Guest Blog – THE MOVEMENT TOWARD HUMAN COMMUNITY: NEW LIFE FOR THE 21ST CENTURY

Earthrise_Revisited_2013

(This is the first in a series of guest blogs by Bill Parker from his paper titled “The Human Community Network: An Experimental Community.”)

The task before us now, if we do not perish, is to respond to this moment of human history as the possibility for new life in the human community and for this planet. It is time for all thoughtful people to come together to respond to the conditions of our lives and to the systems by which we relate to one another. It is time to embrace the interdependency of life, which is the all-determining fact of our existence. Can we think and work together to live out of a common sense direction for the re-invention of the 21st Century human community?

There are three principal areas where systemic transformation is essential if we are to move toward the human community.  Together they can turn the direction for the future toward the human community and its environment. The economic transition is to a re-generative form of capitalism opening up opportunities to all people. The civic transition is an effective engagement reconnecting persons with local communities. The cultural transition is reimagining the social fabric as a diversified, interdependent culture.

A significant number of the human population is already aware of our unsustainable situation as many of them live it day in and day out. Three things cut off their participation at this moment. One is in their own isolation, mistakenly embraced as a normal lifestyle. Two, is the disbelief that others could think in similar terms as they and have similar concerns. Three, they possess a conviction nothing can happen substantial enough to change systemically the direction toward the human community. They cannot conceive of such a non-violent change happening.

The human community has within its possession now all of the elements needed to address the overarching realities of our lives as well as the underlying conditions. Systemic transformation will be the result of a networked human community. This human community network is an experimental community, interconnected by relationship, not organization, networked from the local to the systemic levels, and focused on the needs of the entire human community.

The human community network is a network of independent faces (groups of networks). These faces represent the total community function and operation. These forces of transformation enact the plausibility of systemic change toward the recovery of the human community. The human community network is an interconnected reality that attends to its business as a network, and converges as independent faces focused on the whole transformation necessary for the benefit of the entire human community and the planet.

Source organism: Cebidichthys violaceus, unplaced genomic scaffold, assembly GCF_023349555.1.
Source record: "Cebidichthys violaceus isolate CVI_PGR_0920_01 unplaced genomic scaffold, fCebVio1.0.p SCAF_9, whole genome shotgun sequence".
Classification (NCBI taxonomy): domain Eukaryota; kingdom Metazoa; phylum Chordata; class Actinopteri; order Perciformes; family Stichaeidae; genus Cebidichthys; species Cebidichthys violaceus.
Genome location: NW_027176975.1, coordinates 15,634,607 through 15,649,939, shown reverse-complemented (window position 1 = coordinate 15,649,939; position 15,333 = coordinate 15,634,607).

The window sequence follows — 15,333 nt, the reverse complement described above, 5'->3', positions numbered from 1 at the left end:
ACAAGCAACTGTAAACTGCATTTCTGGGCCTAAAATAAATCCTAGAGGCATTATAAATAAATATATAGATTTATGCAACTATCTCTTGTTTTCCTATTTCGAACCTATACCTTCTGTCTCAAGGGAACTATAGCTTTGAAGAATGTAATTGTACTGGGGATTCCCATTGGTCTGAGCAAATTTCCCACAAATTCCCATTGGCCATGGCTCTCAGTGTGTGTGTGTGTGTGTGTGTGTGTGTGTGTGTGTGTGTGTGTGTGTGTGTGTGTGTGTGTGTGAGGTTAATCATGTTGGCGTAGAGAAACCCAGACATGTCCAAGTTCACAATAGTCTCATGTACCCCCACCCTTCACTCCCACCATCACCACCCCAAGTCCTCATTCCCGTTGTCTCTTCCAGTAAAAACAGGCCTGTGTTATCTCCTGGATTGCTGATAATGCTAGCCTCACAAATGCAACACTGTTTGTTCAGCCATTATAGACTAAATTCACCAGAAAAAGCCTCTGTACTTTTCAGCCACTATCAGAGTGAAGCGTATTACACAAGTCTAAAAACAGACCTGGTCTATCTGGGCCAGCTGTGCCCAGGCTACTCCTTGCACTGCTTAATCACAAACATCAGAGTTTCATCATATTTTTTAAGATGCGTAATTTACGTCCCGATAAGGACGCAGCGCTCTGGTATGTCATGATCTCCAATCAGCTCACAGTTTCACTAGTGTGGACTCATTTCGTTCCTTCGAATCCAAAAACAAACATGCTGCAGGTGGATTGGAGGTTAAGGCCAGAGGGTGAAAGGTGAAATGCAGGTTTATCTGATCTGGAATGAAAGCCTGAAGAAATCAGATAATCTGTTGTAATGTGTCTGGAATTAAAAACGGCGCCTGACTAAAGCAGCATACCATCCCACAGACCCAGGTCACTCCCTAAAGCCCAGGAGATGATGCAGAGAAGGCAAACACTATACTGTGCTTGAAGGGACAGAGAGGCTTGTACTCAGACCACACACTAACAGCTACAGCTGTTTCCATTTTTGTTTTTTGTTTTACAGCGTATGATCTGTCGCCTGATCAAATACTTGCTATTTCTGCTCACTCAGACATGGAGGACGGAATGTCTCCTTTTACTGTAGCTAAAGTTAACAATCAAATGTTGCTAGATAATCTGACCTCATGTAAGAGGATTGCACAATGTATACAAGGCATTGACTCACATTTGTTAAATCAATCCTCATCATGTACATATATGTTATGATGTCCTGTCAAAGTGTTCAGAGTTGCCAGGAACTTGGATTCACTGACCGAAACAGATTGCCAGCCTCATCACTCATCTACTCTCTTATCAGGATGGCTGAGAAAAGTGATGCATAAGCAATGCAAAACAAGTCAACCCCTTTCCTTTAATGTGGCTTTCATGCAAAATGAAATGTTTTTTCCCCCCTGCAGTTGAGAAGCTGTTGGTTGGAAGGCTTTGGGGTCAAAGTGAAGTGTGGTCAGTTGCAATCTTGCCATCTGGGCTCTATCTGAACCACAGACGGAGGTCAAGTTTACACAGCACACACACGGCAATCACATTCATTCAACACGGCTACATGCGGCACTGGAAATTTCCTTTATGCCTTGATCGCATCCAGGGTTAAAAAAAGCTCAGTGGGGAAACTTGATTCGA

Do not mistake this moment, for we are at a tipping point, and the direction we tip is a matter of life and death for the human community and the planet. We choose life.

 

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About Mark Y. A. Davies

Mark Davies is The Wimberly Professor of Social and Ecological Ethics and Director of the World House Institute for Social and Ecological Responsibility at Oklahoma City University. From 2009 to 2015, Mark was dean of the Petree College of Arts and Sciences and Wimberly Professor of Social Ethics at Oklahoma City University. Previously, Mark was dean of the Wimberly School of Religion at Oklahoma City University and Founding Director of the Vivian Wimberly Center for Ethics and Servant Leadership. Prior to becoming dean of the Wimberly School of Religion in 2002, he was associate dean of the Petree College of Arts and Sciences at Oklahoma City University and chair of the department of philosophy. Mark has published in the areas of Boston personalism, process philosophy and ethics, and ecological ethics. Dr. Davies serves on the United Methodist University Senate, which is “an elected body of professionals in higher education created by the General Conference to determine which schools, colleges, universities, and theological schools meet the criteria for listing as institutions affiliated with The United Methodist Church.” He and his wife Kristin live in Edmond, OK in the United States, and they have two daughters. The views expressed by the author in this blog do not necessarily represent the views of Oklahoma City University.
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